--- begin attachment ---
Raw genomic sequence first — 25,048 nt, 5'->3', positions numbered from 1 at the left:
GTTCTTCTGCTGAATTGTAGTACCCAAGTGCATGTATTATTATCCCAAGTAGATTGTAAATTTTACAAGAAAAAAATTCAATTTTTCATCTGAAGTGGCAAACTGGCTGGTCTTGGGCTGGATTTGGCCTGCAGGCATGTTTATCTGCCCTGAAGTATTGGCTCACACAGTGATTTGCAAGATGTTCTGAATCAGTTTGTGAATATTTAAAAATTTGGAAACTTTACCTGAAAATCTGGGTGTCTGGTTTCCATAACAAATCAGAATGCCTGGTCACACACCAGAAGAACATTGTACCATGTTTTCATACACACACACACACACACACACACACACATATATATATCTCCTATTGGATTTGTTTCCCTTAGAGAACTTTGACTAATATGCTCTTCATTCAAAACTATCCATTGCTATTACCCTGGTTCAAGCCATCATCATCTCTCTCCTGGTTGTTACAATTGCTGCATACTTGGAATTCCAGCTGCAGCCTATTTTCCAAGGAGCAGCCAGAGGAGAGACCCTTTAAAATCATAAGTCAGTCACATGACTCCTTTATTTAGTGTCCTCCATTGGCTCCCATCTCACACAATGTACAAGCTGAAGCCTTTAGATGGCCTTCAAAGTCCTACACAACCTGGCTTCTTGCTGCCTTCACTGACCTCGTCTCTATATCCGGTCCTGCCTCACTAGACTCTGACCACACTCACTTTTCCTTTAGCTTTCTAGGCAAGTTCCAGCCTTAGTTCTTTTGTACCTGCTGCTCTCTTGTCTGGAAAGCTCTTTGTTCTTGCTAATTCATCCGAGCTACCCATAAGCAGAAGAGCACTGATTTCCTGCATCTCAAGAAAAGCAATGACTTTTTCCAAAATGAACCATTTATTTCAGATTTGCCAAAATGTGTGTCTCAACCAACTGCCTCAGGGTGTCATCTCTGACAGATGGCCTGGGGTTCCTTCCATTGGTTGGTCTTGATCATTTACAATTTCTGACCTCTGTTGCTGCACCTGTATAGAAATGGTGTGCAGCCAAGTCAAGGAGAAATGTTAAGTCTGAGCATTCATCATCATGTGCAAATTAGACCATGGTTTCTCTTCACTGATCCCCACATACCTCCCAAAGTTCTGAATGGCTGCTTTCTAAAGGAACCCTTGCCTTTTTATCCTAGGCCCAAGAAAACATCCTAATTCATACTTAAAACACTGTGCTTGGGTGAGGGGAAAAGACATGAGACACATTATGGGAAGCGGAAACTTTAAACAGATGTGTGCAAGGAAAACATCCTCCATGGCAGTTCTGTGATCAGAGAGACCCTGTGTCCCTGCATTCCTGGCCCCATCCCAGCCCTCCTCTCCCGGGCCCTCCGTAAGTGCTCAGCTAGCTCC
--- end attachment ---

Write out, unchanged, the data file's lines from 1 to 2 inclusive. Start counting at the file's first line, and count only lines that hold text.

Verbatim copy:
Raw genomic sequence first — 25,048 nt, 5'->3', positions numbered from 1 at the left:
GTTCTTCTGCTGAATTGTAGTACCCAAGTGCATGTATTATTATCCCAAGTAGATTGTAAATTTTACAAGAAAAAAATTCAATTTTTCATCTGAAGTGGCAAACTGGCTGGTCTTGGGCTGGATTTGGCCTGCAGGCATGTTTATCTGCCCTGAAGTATTGGCTCACACAGTGATTTGCAAGATGTTCTGAATCAGTTTGTGAATATTTAAAAATTTGGAAACTTTACCTGAAAATCTGGGTGTCTGGTTTCCATAACAAATCAGAATGCCTGGTCACACACCAGAAGAACATTGTACCATGTTTTCATACACACACACACACACACACACACACACATATATATATCTCCTATTGGATTTGTTTCCCTTAGAGAACTTTGACTAATATGCTCTTCATTCAAAACTATCCATTGCTATTACCCTGGTTCAAGCCATCATCATCTCTCTCCTGGTTGTTACAATTGCTGCATACTTGGAATTCCAGCTGCAGCCTATTTTCCAAGGAGCAGCCAGAGGAGAGACCCTTTAAAATCATAAGTCAGTCACATGACTCCTTTATTTAGTGTCCTCCATTGGCTCCCATCTCACACAATGTACAAGCTGAAGCCTTTAGATGGCCTTCAAAGTCCTACACAACCTGGCTTCTTGCTGCCTTCACTGACCTCGTCTCTATATCCGGTCCTGCCTCACTAGACTCTGACCACACTCACTTTTCCTTTAGCTTTCTAGGCAAGTTCCAGCCTTAGTTCTTTTGTACCTGCTGCTCTCTTGTCTGGAAAGCTCTTTGTTCTTGCTAATTCATCCGAGCTACCCATAAGCAGAAGAGCACTGATTTCCTGCATCTCAAGAAAAGCAATGACTTTTTCCAAAATGAACCATTTATTTCAGATTTGCCAAAATGTGTGTCTCAACCAACTGCCTCAGGGTGTCATCTCTGACAGATGGCCTGGGGTTCCTTCCATTGGTTGGTCTTGATCATTTACAATTTCTGACCTCTGTTGCTGCACCTGTATAGAAATGGTGTGCAGCCAAGTCAAGGAGAAATGTTAAGTCTGAGCATTCATCATCATGTGCAAATTAGACCATGGTTTCTCTTCACTGATCCCCACATACCTCCCAAAGTTCTGAATGGCTGCTTTCTAAAGGAACCCTTGCCTTTTTATCCTAGGCCCAAGAAAACATCCTAATTCATACTTAAAACACTGTGCTTGGGTGAGGGGAAAAGACATGAGACACATTATGGGAAGCGGAAACTTTAAACAGATGTGTGCAAGGAAAACATCCTCCATGGCAGTTCTGTGATCAGAGAGACCCTGTGTCCCTGCATTCCTGGCCCCATCCCAGCCCTCCTCTCCCGGGCCCTCCGTAAGTGCTCAGCTAGCTCC